111 Works

Wood decomposition data from an experiment in Malaysian Borneo, 2015-2018

S.J. Law, L. Ashton, H. Griffiths, P. Eggleton & C. Parr
This dataset measures the decomposition of experimental wood blocks, Pinus radiata, over a period of one year in lowland, old growth, tropical rainforest. Wood blocks are placed on the ground or suspended above the ground in mesh bags that either allow or prevent entry of macro-invertebrates. The decomposition of ground placed wood blocks is measured during a period of drought and non-drought. Dry weight of wood blocks is measured at the start and end of...

Data from: Deep-sea benthic ostracodes from multiple core and epibenthic sledge samples in Icelandic waters

Moriaki Yasuhara, Maria Grimm, Simone N. Brandão, Anna Jöst, Hisayo Okahashi, Hokuto Iwatani, Alexandra Ostmann & Pedro Martínez Arbizu
Deep-sea benthic Ostracoda (Crustacea) in Icelandic waters are poorly known. Here we report deep-sea ostracode assemblages from the multiple core (MUC) and the epibenthic sledge (EBS) samples collected from Icelandic waters by the first cruise of the IceAGE (Icelandic Marine Animals: Genetics and Ecology) project. Samples from shelf-edge and lower-bathyal working areas are examined. The results show (1) distinct MUC and EBS faunas due to the large difference in mesh size of MUC and EBS;...

Data from: Risky business: linking Toxoplasma gondii infection and entrepreneurship behaviours across individuals and countries

Stefanie K. Johnson, Fitza A. Markus, Daniel A. Lerher, Dana M. Calhoun, Marissa A. Beldon, Elsa T. Chan & Pieter T. J. Johnson
Disciplines such as business and economics often rely on the assumption of rationality when explaining complex human behaviours. However, growing evidence suggests that behaviour may concurrently be influenced by infec- tious microorganisms. The protozoan, Toxoplasma gondii, infects an estimated 2 billion people worldwide and has been linked to behavioural alterations in humans and other vertebrates. Here we integrate primary data from college students and business professionals with national-level information on cultural attitudes toward business to...

Data from: Biotic and abiotic variables influencing plant litter breakdown in streams: a global study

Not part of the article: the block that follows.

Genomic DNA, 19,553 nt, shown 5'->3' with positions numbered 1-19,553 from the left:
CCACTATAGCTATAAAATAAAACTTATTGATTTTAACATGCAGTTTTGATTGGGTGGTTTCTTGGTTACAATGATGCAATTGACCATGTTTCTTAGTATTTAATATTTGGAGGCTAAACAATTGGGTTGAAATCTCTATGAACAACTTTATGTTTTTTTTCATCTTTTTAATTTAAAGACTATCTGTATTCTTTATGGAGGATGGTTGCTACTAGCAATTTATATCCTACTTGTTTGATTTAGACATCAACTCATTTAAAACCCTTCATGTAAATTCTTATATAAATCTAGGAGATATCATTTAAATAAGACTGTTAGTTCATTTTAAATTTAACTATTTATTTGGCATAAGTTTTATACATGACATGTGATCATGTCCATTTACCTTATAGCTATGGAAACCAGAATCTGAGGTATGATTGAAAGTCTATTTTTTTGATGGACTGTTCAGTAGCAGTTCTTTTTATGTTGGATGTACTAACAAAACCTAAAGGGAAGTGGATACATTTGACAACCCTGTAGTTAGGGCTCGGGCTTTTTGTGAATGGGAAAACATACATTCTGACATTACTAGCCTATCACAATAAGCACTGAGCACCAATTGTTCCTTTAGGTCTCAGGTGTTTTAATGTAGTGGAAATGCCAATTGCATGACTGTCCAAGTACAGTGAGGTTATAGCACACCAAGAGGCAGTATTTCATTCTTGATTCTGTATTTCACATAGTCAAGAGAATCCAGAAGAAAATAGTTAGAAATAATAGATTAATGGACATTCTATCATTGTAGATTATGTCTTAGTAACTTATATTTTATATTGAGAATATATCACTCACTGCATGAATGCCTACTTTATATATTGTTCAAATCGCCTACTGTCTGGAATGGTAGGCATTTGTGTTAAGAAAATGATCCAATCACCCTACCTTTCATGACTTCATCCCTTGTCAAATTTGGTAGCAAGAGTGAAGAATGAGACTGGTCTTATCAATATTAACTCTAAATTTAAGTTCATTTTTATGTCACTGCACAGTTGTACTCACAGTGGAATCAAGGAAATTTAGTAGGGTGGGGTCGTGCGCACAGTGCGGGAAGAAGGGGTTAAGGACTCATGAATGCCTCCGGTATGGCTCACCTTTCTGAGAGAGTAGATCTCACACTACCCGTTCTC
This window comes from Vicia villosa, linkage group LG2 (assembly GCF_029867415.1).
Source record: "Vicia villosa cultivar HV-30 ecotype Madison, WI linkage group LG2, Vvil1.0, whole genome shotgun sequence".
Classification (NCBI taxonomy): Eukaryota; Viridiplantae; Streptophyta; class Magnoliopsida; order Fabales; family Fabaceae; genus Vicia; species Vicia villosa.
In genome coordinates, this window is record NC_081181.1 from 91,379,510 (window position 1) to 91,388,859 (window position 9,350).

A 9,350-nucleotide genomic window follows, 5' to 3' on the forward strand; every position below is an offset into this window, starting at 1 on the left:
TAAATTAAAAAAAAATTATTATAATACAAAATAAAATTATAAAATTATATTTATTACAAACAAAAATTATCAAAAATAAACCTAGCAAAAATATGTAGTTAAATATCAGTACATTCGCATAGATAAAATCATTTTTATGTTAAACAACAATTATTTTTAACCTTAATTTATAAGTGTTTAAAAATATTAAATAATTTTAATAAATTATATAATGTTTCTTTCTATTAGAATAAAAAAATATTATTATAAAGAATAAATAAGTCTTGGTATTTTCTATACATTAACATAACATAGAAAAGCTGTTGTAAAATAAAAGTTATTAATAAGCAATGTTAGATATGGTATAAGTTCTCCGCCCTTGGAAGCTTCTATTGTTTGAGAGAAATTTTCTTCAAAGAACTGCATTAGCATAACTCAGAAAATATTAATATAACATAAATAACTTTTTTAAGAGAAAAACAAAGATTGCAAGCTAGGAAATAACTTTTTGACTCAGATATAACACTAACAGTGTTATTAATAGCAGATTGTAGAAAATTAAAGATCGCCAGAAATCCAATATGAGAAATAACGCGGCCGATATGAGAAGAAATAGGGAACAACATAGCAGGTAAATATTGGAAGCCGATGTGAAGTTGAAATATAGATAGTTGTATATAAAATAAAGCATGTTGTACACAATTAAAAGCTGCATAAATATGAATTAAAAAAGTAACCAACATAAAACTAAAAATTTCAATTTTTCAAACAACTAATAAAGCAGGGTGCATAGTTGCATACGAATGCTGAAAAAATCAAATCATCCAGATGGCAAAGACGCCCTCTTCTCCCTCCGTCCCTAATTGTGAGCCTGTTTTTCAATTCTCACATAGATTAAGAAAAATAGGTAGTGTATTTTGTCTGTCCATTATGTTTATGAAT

Luz Boyero, Richard Pearson, Cang Hui, Mark Gessner, Javier Perez, Markos Alexandrou, Manuel Graça, Bradley Cardinale, Ricardo Albariño, M. Arunachalam, Leon Barmuta, Andrew Boulton, Andreas Bruder, Marcos Callisto, Eric Chauvet, Russell Death, David Dudgeon, Andrea Encalada, Veronica Ferreira, Ricardo Figueroa, Alex Flecker, , Julie Helson, Tomoya Iwata, Tajang Jinggut … & Catherine Yule
Plant litter breakdown is a key ecological process in terrestrial and freshwater ecosystems. Streams and rivers, in particular, have high rates of carbon dioxide evasion and they contribute substantially to global carbon fluxes. However, there is little information available on the relative roles of different drivers of plant litter breakdown in fresh waters, particularly at large scales. We present a global-scale study of litter breakdown in streams to compare the roles of biotic, climatic and...

Data from: Comparative genomics of Methicillin-resistant Staphylococcus aureus ST239: distinct geographical variants in Beijing and Hong Kong

Zheng Wang, Haokui Zhou, Hui Wang, Hongbin Chen, K. K. Leung, Stephen Tsui & Margaret Ip
Background: The ST239 lineage is a globally disseminated, multiply drug-resistant hospital-associated methicillin-resistant Staphylococcus aureus (HA-MRSA). We performed whole-genome sequencing of representative HA-MRSA isolates of the ST239 lineage from bacteremic patients in hospitals in Hong Kong (HK) and Beijing (BJ) and compared them with three published complete genomes of ST239, namely T0131, TW20 and JKD6008. Orthologous gene group (OGG) analyses of the Hong Kong and Beijing cluster strains were also undertaken. Results: Homology analysis, based on...